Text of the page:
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APMU Incorporates

APMU lives! It was incorporated in the Commonwealth of Virginia on February 2, 1994.

Priority Mail Leads Revenue, Volume Increases For New Fiscal Year

The Postal Service reported double-digit increases in Priority Mail volume and revenues. Between December 11, 1993 and January 7, 1994, Priority Mail volume was up 21.3 percent over the comparable reporting period during Fiscal Year 1993, while Priority Mail revenue was up 21.4 percent. Priorit>


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four reporting periods of Fiscal Year 1994 was 17.5 percent higher than that of the first four reporting periods of Fiscal Year 1993, while revenue was up 18.7 percent. The only other double digit increases reported were Fourth Class revenue for the first four reporting periods of Fiscal Year 1994 (up 10.8 percent) and International mail (up 12.1 percent December 11, 1993-January 7, 1994 over the comparable reporting period for Fiscal Year 1993).

New Postal Service Air Contract

The Postal Service expects that by the middle of February the commercial air carriers will have signed a new two-year contract, with an option to extend. The contract will take effect March 12. For Priority Mail users, preliminary indications are good: lower rates and better service. Under the existing contract, the Postal Service pays the airlines almost $1.0 billion a year. The Postal Service is reportedly negotiating for new rates that are about 9 percent below existing rates. Proposed terms will also allow the Postal Service, for the first time, to measure airline performance and shift mail to those airlines that consistently perform better than others. This should give the airlines a big incentive to improve service. Commercial carriers fly about 90 percent of all Priority Mail that goes by air (the Eagle Network carries the other 10 percent), so lower rates with commercial air carriers should be instrumental in holding down rate increases for Priority Mail. (The cost of sending mail on the Eagle Network is about three times the rate charged by commercial airlines.)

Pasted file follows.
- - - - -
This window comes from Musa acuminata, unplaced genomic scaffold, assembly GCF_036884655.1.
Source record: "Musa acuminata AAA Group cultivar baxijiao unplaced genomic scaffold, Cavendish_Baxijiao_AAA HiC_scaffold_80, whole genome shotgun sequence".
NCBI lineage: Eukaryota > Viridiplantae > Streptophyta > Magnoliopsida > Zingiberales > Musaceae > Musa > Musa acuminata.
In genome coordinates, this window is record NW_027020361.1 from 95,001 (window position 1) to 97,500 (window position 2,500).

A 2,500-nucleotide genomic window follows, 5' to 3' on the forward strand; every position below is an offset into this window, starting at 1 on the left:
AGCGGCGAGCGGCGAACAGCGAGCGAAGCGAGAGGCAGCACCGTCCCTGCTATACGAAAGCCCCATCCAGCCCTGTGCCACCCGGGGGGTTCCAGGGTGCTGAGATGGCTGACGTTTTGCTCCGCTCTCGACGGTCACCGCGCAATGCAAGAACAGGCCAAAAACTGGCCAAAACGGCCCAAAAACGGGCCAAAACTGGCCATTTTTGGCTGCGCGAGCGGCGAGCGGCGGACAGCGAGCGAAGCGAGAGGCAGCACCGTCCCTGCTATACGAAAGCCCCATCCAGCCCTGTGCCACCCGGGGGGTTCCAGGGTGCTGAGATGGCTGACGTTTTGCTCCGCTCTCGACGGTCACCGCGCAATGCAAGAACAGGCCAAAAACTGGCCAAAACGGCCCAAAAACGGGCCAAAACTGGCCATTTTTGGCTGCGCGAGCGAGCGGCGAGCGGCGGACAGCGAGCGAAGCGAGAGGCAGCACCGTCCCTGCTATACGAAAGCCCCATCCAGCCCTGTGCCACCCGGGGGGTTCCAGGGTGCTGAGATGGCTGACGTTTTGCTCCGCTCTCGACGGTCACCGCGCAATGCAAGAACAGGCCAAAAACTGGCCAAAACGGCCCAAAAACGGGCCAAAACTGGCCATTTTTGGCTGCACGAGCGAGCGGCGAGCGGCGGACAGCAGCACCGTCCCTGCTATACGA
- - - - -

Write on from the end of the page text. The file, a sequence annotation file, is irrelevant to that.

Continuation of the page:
Two-day Delivery? Priority Mail Performance Down Over Christmas

According to Business Mailers Review, unpublished ODIS (Origin-Destination Information System) data show a decline in Priority Mail service during the December 12 to January 7 reporting period. Significantly, 71 percent of the pieces that paid Priority Mail postage ($2.90 or more), but were not identified as Priority Mail arrived on time, while only 60 percent of the pieces marked with the official colors and logo arrived on time. No explanation yet by the Postal Service on this peculiar phenomenon.

Rate Case Outlook

Postal Governors are expected to approve the filing of a rate case at their regular meeting on March 7th. One widely rumored possibility is to have an across-the-board increase of approximately 10.3 percent for all mail categories. This would mean a 3 cent increase in the First Class stamp.

A 10.3 percent rate hike would be below the increase in the consumer price index (CPI) for the four years since the previous rate hike. Many mailer groups are lobbying the Governors for approval of the 10.3 percent increase, and Postmaster General Runyon is said to favor the proposal. It calls for a "simplified" rate case, to be conducted with the least discord possible and to end as quickly as feasible. This scenario would facilitate the filing of what some observers describe as "the mother of all reclassification cases." Priority Mail, however, would not be affected by any reclassification proposal that has been discussed to date.

The alternative proposal reportedly under consideration, said to be favored by some key Governors, is a rate increase of about 13.8 percent (a 4 cent increase in the First Class stamp), with other increases not necessarily tailored to an across-the-board approach. This would result in a "business as usual" rate case, which would take the full 10-month statutory limit, with complete discovery, mailer-sponsored testimony, and rebuttal testimony by the Postal Service.